The Pursuit of Power and over one million other books are available for Amazon Kindle. Learn more
Qty:1
  • List Price: $25.00
  • Save: $4.51 (18%)
FREE Shipping on orders over $35.
In Stock.
Ships from and sold by Amazon.com.
Gift-wrap available.
Add to Cart
Want it tomorrow, April 17? Order within and choose One-Day Shipping at checkout. Details
FREE Shipping on orders over $35.
Used: Good | Details
Sold by Reddwave
Condition: Used: Good
Comment: PLEASE READ - Good: Solid book with some cover and edge wear, markings and or writing found on pages, smooth spine. Tracking number provided in your Amazon account with every order.
Add to Cart
Have one to sell?
Flip to back Flip to front
Listen Playing... Paused   You're listening to a sample of the Audible audio edition.
Learn more
See all 2 images

The Pursuit of Power: Technology, Armed Force, and Society since A.D. 1000 Paperback

ISBN-13: 978-0226561585 ISBN-10: 0226561585 Edition: 1st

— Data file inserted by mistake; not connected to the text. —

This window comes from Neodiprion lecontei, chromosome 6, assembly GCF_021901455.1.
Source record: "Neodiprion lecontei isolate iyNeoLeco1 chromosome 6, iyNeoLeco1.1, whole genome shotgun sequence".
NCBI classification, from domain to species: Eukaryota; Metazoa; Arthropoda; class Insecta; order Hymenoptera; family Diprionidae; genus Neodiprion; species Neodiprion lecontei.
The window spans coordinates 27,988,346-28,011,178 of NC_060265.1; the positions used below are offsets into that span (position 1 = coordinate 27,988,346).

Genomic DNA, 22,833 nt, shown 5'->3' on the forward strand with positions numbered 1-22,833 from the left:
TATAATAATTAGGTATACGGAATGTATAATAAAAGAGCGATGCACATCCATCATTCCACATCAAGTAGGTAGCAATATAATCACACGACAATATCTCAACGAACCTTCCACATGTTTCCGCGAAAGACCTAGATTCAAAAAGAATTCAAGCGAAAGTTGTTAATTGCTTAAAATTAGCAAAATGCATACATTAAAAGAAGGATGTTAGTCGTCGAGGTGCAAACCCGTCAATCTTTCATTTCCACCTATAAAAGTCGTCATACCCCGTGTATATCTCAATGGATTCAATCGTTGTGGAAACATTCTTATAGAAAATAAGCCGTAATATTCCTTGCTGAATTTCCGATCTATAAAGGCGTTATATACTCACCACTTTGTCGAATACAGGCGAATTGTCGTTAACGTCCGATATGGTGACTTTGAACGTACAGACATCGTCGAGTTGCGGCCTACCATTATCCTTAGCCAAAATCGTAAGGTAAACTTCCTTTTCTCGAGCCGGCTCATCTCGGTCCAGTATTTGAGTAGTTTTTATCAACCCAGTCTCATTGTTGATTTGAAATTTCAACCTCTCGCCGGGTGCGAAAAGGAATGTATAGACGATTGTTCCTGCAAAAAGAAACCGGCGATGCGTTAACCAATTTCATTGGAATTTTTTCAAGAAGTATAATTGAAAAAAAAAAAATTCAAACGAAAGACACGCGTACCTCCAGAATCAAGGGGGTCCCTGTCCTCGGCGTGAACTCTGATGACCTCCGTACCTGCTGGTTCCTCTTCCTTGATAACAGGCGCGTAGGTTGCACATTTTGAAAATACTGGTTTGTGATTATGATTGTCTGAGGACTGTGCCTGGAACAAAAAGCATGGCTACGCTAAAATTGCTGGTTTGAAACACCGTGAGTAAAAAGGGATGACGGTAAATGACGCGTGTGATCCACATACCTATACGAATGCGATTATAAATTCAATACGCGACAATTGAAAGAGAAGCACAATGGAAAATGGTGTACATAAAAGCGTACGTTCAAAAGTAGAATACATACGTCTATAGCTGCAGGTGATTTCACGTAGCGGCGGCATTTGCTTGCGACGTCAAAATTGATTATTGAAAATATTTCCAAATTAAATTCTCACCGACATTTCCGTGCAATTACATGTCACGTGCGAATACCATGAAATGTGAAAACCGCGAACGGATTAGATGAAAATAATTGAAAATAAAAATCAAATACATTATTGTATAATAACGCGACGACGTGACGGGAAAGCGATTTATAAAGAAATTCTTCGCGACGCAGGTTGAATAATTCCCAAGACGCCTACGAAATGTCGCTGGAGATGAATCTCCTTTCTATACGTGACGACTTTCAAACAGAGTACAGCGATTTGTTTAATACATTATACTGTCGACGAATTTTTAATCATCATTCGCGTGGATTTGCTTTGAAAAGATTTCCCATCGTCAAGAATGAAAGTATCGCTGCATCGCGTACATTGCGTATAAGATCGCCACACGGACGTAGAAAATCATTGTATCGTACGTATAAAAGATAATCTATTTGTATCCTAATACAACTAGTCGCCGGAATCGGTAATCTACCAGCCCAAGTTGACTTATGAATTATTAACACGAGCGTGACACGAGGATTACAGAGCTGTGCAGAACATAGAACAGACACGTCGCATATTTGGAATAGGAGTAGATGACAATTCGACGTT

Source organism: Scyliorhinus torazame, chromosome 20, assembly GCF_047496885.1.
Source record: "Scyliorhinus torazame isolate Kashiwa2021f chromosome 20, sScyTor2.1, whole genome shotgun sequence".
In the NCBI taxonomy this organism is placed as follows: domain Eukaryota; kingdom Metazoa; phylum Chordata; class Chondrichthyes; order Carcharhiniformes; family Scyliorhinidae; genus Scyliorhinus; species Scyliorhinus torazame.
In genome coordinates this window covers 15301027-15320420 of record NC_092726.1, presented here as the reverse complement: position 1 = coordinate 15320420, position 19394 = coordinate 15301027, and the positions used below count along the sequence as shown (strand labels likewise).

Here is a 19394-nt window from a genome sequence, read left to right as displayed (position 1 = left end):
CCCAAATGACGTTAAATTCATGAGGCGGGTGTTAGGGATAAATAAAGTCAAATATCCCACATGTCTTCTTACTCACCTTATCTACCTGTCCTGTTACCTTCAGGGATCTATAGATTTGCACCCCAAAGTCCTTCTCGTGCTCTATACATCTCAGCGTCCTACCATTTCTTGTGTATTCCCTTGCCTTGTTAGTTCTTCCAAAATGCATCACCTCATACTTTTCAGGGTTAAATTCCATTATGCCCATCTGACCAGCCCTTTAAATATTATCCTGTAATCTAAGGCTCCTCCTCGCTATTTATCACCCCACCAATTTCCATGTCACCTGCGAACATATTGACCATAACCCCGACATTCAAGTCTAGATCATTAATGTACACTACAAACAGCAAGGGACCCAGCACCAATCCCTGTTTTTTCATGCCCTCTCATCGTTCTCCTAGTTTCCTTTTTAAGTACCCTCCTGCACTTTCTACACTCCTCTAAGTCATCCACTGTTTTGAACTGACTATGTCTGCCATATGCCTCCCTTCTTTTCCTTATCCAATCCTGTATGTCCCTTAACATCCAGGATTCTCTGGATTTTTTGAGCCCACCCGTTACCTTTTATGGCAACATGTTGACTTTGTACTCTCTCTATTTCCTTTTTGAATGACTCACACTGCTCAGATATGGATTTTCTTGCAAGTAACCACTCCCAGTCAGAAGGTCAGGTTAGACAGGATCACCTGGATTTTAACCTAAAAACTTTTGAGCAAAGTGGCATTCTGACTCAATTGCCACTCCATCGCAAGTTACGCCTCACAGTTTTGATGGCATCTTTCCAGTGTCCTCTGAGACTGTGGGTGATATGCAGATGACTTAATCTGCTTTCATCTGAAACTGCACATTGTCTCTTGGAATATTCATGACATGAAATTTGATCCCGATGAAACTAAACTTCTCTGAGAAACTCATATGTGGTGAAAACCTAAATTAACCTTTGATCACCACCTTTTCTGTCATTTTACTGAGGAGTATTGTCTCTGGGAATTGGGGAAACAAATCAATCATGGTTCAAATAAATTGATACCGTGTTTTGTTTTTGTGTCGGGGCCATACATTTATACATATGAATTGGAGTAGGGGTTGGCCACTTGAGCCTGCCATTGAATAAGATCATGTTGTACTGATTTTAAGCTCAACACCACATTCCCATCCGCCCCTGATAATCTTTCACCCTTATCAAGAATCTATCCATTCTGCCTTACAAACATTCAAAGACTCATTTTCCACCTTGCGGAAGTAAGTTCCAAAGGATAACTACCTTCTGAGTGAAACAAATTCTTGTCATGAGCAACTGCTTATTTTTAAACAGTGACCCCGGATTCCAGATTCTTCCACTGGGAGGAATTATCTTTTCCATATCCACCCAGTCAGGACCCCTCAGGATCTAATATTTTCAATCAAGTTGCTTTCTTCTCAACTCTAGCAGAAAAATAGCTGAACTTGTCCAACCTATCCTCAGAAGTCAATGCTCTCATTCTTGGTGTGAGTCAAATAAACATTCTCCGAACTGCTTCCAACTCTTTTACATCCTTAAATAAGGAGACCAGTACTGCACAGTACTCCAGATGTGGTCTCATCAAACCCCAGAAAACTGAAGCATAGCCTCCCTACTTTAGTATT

See all 8 formats and editions Hide other formats and editions
Amazon Price New from Used from Collectible from
Kindle
"Please retry"
Paperback
"Please retry"
$20.49
$15.50 $1.49 $60.00

Free%20Two-Day%20Shipping%20for%20College%20Students%20with%20Amazon%20Student



Frequently Bought Together

The Pursuit of Power: Technology, Armed Force, and Society since A.D. 1000 + The Military Revolution: Military Innovation and the Rise of the West, 1500-1800
Price for both: $48.99

Buy the selected items together

NO_CONTENT_IN_FEATURE

Sell Your Books
Get up to 75% back when you sell your books on Amazon. Ship your books for free and get Amazon.com Gift Cards. Learn more.

Product Details

  • Paperback: 416 pages
  • Publisher: University Of Chicago Press; 1 edition (September 15, 1984)
  • Language: English
  • ISBN-10: 0226561585
  • ISBN-13: 978-0226561585
  • Product Dimensions: 8.5 x 5.6 x 1.1 inches
  • Shipping Weight: 1.2 pounds (View shipping rates and policies)
  • Average Customer Review: 4.5 out of 5 stars  See all reviews (13 customer reviews)
  • Amazon Best Sellers Rank: #361,832 in Books (See Top 100 in Books)

Editorial Reviews

About the Author

William H. McNeill is the Robert A. Millikan Distinguished Service Professor Emeritus in the Department of History and the College at the University of Chicago. His many books include The Pursuit of Power, The Rise of the West, and Mythistory and Other Essays, all published by the University of Chicago Press.